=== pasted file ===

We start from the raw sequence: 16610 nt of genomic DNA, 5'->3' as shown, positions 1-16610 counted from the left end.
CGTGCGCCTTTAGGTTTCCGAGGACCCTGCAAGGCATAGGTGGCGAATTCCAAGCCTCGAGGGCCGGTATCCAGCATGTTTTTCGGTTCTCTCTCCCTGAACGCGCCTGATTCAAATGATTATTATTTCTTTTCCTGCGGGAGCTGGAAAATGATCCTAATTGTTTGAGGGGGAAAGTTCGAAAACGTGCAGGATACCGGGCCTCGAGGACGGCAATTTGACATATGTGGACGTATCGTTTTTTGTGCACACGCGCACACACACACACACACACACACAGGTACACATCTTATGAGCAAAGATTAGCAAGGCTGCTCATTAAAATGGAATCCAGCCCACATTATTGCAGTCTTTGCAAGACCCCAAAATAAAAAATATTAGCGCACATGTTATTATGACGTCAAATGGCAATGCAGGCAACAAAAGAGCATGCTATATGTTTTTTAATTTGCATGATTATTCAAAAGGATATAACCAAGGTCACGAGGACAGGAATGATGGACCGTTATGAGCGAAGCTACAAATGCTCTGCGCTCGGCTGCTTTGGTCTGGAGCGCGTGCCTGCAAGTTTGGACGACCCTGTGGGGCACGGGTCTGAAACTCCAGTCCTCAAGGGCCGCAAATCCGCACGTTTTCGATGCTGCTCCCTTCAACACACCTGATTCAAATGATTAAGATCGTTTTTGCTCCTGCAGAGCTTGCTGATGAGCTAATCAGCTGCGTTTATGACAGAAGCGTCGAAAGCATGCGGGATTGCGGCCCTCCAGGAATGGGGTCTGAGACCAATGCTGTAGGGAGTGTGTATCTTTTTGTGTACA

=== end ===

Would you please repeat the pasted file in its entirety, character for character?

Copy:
We start from the raw sequence: 16610 nt of genomic DNA, 5'->3' as shown, positions 1-16610 counted from the left end.
CGTGCGCCTTTAGGTTTCCGAGGACCCTGCAAGGCATAGGTGGCGAATTCCAAGCCTCGAGGGCCGGTATCCAGCATGTTTTTCGGTTCTCTCTCCCTGAACGCGCCTGATTCAAATGATTATTATTTCTTTTCCTGCGGGAGCTGGAAAATGATCCTAATTGTTTGAGGGGGAAAGTTCGAAAACGTGCAGGATACCGGGCCTCGAGGACGGCAATTTGACATATGTGGACGTATCGTTTTTTGTGCACACGCGCACACACACACACACACACACACAGGTACACATCTTATGAGCAAAGATTAGCAAGGCTGCTCATTAAAATGGAATCCAGCCCACATTATTGCAGTCTTTGCAAGACCCCAAAATAAAAAATATTAGCGCACATGTTATTATGACGTCAAATGGCAATGCAGGCAACAAAAGAGCATGCTATATGTTTTTTAATTTGCATGATTATTCAAAAGGATATAACCAAGGTCACGAGGACAGGAATGATGGACCGTTATGAGCGAAGCTACAAATGCTCTGCGCTCGGCTGCTTTGGTCTGGAGCGCGTGCCTGCAAGTTTGGACGACCCTGTGGGGCACGGGTCTGAAACTCCAGTCCTCAAGGGCCGCAAATCCGCACGTTTTCGATGCTGCTCCCTTCAACACACCTGATTCAAATGATTAAGATCGTTTTTGCTCCTGCAGAGCTTGCTGATGAGCTAATCAGCTGCGTTTATGACAGAAGCGTCGAAAGCATGCGGGATTGCGGCCCTCCAGGAATGGGGTCTGAGACCAATGCTGTAGGGAGTGTGTATCTTTTTGTGTACA